E. Cobham Brewer 18101897. Dictionary of Phrase and Fable. 1898.
Ram or tup, the sire; ewe, the dam; lamb, the new-born sheep till it is weaned, when it is called a hogget; the tup-lamb being a tup-hogget, and the ewe-lamb a ewe-hogget; if the tup is castrated it is called a wether-hogget.
After the removal of the first fleece, the tup-hogget becomes a shearling, the ewe-hogget a grimmer, and the wether-hogget a dinmont (hence the name Dandy Dinmont).
After the removal of the second fleece, the shearling becomes a two-shear tup, the grimmer a ewe, and the dinmont a wether.
After the removal of the third fleece, the ewe is called a twinter-ewe; and when it ceases to breed, a draft-ewe.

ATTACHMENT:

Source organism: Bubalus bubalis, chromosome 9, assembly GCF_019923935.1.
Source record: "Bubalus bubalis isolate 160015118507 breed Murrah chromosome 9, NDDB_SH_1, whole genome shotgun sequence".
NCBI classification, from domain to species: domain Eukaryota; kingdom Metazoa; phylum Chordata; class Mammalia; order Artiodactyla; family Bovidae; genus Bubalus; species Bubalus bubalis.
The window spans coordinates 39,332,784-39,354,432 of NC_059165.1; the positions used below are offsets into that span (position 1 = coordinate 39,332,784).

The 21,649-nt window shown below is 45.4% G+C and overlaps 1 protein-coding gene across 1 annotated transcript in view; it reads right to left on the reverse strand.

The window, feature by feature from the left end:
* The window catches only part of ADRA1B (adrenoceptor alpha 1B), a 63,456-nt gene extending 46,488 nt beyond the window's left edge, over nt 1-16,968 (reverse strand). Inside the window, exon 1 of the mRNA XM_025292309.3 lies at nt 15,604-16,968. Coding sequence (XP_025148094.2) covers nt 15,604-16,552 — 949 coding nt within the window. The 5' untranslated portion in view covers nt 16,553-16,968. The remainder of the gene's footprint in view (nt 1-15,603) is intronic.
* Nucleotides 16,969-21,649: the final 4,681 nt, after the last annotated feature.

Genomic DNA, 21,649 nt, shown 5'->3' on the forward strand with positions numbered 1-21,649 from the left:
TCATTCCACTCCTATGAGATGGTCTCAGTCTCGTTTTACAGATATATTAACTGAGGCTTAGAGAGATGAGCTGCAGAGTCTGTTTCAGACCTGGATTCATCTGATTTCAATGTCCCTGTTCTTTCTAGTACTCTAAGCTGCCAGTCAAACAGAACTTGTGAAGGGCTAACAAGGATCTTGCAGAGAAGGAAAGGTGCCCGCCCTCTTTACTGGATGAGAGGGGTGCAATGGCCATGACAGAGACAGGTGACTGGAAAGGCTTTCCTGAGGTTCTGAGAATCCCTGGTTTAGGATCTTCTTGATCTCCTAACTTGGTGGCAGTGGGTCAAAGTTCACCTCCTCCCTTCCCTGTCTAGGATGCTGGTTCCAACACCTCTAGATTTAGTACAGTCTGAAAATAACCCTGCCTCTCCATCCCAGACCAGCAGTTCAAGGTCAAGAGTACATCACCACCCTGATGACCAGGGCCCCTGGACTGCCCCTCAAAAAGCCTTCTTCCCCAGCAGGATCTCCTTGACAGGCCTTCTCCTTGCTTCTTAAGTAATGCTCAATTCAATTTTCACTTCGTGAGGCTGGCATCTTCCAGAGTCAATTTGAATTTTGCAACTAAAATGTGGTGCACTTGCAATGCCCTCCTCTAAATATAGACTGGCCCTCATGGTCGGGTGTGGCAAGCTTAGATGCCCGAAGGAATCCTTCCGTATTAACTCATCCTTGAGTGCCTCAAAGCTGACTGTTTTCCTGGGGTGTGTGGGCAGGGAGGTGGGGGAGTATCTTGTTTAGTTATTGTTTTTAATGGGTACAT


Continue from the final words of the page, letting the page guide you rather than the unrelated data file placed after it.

The Black Sheep (Kârâ-koin-loo). A tribe which established a principality in Armenia, that lasted 108 years (13601468); so called from the device of their standard.
The White Sheep (Ak-koin-loo). A tribe which established a principality in Armenia, etc., on the ruin of the Black Sheep (14681508); so called from the device of their standard.
To cast a sheeps eye at one is to look askance, like a sheep, at a person to whom you feel lovingly inclined.
But he, the beast, was casting sheeps eyes at her.Colman: Broad Grins.